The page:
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Centralbanking.com panellists split on CCP resolution

Bank of England’s Schooling Latter says central counterparties can be permitted to fail; Ruben Lee says politics will likely undermine efforts to avoid moral hazard, with central banks forced to act

Author: Central Banking Newsdesk

Source: Central Banking | 15 Nov 2012 |screening image

Categories: Central Banks, Economics

Topics: Central counterparty (CCP), Bank of England, risk

Central Banking CCP roundtable

Participants at CentralBanking.com's ‘On Air Debate' today (November 15) sparred over some aspects of the regulation of central counterparties (CCPs), as well as the correct structure for clearing system.

Edwin Schooling Latter, head of the payments and infrastructure division of the Bank of England, said rules around CCP capital requirements were moving in the right direction, adding that a common standard for how the institutions are run across the globe would give "a degree of faith" that can be put "into home country regulations".

Alan Cameron, BNP Paribas Securities Services' head of global strategic broker-dealers and banks relationship management, largely supported the move to CCPs, but said they should be allowed to fail. He said CCPs have gone bust before and will likely default again, so it is important they are regulated strictly.

The panel participants clashed, however, over the role central banks will play in the wake of a CCP default. Cameron said CCPs should be allowed to go bust, to avoid the emergence of a moral hazard, and Schooling Latter said the world of bailout scenarios "has ended". If a CCP defaults, he said, any losses not borne by the defaulter's margin – that cannot be absorbed by mutualised resources it has collected – will fall on its creditors.

But another participant, Ruben Lee, CEO and founder of Oxford Finance, questioned the plausibility of the Bank of England official's attitude, arguing central banks cannot escape to some extent being on the hook, because regulation is not purely a technical activity, but a political one too. As such, any failure will "undoubtedly" lead to political decisions about the extent to which support is provided.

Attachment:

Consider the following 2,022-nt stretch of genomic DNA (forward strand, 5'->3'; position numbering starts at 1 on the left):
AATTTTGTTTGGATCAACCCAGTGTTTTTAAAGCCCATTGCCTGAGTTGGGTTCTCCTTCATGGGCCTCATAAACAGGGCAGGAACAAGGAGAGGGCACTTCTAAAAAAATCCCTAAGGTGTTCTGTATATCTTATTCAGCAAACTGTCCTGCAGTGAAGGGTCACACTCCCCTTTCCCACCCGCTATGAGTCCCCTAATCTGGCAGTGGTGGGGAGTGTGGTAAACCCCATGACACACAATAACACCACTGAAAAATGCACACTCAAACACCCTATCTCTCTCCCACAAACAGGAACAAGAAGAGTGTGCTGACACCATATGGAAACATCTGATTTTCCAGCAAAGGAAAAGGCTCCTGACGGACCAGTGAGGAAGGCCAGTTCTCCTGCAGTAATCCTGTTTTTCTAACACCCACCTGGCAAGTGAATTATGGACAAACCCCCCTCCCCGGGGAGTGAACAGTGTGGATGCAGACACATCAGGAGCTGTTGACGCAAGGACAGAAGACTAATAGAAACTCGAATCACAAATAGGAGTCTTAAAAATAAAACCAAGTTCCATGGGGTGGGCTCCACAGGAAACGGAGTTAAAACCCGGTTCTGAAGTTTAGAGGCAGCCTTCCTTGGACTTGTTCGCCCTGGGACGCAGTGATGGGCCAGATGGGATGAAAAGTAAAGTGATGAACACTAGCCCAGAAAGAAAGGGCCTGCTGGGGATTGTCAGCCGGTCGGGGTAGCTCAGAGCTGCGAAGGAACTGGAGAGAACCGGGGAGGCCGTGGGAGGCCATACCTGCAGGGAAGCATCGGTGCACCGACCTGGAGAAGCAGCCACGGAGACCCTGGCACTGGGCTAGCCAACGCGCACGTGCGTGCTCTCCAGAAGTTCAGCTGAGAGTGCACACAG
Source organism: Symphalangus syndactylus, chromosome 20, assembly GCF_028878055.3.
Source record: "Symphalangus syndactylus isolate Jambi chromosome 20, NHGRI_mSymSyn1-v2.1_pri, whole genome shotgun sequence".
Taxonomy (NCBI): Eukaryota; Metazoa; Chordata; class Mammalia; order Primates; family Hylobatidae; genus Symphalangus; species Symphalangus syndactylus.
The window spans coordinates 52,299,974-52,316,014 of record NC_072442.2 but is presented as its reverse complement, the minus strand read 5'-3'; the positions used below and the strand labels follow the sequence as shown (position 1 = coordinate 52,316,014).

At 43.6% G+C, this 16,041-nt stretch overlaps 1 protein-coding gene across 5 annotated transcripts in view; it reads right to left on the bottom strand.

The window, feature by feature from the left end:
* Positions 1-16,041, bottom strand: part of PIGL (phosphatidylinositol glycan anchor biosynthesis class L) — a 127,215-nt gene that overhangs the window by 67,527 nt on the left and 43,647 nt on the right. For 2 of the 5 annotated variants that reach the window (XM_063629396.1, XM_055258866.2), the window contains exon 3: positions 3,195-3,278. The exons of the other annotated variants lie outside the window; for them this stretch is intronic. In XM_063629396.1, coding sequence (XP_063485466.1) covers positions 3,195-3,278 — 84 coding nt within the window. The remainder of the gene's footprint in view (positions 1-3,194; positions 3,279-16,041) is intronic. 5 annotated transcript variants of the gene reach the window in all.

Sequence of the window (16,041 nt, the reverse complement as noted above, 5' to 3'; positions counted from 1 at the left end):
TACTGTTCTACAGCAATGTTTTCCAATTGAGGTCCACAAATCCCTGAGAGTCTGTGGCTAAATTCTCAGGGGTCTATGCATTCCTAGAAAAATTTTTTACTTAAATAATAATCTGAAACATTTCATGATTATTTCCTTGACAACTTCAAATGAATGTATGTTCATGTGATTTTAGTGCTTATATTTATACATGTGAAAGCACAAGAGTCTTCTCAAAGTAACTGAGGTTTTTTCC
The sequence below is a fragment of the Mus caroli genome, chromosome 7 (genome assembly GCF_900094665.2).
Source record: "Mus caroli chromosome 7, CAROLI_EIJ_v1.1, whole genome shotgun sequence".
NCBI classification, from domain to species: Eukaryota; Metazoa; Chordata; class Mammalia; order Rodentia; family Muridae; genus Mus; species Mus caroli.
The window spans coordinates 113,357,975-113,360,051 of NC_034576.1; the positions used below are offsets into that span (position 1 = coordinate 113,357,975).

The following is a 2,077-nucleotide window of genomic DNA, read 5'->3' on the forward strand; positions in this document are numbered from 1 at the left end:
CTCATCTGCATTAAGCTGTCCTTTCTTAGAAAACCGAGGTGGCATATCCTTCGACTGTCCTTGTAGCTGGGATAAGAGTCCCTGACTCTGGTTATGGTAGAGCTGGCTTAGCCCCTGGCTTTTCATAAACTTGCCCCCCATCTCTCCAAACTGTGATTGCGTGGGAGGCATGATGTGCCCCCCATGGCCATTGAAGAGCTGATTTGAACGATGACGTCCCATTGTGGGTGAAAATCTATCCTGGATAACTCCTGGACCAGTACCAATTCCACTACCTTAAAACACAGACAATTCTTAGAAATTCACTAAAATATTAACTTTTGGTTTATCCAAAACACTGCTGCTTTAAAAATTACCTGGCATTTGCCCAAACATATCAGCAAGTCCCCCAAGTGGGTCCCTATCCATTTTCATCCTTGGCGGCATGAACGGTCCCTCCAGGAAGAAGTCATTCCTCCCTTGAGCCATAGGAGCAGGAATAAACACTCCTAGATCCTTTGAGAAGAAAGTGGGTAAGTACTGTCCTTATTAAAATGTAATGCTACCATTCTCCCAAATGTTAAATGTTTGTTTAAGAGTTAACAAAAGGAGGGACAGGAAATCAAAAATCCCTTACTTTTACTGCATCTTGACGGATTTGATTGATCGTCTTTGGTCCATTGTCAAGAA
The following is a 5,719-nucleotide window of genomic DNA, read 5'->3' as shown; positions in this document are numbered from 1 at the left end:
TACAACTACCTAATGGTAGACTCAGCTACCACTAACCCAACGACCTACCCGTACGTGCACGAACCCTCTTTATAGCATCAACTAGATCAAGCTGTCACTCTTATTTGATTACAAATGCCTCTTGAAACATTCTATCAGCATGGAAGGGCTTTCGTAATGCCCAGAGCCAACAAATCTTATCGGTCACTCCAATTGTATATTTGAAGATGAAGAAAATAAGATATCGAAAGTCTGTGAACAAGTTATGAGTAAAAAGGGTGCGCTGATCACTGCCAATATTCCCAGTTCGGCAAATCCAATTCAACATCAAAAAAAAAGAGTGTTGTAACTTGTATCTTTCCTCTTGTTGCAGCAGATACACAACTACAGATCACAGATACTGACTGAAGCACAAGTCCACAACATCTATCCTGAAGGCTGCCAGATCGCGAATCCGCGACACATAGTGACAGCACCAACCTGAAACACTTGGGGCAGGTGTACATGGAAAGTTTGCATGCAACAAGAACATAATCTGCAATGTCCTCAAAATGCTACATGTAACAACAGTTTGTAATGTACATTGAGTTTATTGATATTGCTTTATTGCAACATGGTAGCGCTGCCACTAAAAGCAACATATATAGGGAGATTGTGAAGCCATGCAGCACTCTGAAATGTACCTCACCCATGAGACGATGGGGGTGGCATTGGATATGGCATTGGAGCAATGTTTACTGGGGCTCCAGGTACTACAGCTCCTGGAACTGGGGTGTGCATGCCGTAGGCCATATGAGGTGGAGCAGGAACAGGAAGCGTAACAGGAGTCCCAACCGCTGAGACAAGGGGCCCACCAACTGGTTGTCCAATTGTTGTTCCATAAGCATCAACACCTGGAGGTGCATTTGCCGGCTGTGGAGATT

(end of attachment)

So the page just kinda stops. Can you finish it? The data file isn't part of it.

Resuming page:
Cameron added that central banks are the only institutions with the ability to provide liquidity to CCPs, and as such the two are "intertwined irrevocably". Schooling Latter firmly restated that taxpayers will not resolve insolvency, and said this was very different from the central bank acting as a ‘lender of last resort' by boosting liquidity in return for appropriate collateral.

Regarding the quality of the CCPs, participants also discussed their ‘qualifying rules'. The Committee on Payment and Settlement Systems (CPSS) and the International Organization of Securities Commissions (IOSCO) have produced a list of 24 principles for financial market infrastructures. A CCP must meet all these to ‘qualify' for preferential capital treatment.

If an institution is not going to meet these conditions, it should be clear, said Schooling Latter: "We are not heading towards a world of unpleasant surprises."

There was a greater consensus on the panel regarding the desired number of CCPs in the clearing system. Cameron branded it "overpopulated and over-complicated" from an industry perspective, and said he had lost count of the number of CCPs in the world.

"We have been talking about consolidation as long as I can remember; in actual fact we get proliferation," he said. "When we talk of them as a network, we are exaggerating the effect of this. They're not homogenous and they're not networked."

He added that on an individual level, CCPs are useful, but there is a problem in attempting to access so many, as each has its own rule book and risk criteria. Lee said there would be great efficiency benefits of using a single institution to manage the risk of multiple others, as it could compile much better information regarding all the counterparties trading.

The existence of multiple CCPs could produce an "opaque network nobody understands", Schooling Latter added, and care must be taken to prevent the erosion of risk advantages. "Multilateral netting doesn't work so well if it is spread across a variety of institutions," he added.

Cameron interjected that competition between CCPs has allowed product development and enhancement, a point conceded by Schooling Latter. However, Cameron warned that there is a danger when CCPs compete on how they deal with risk.

Schooling Latter said this highlighted the need for full disclosure. CCPs should compete he said, on dimensions such as the amount of margin they require from participants. In this case, if one is cheaper, it needs to be clear why. In any case, profits cannot be put ahead of systemic risk management, he said.

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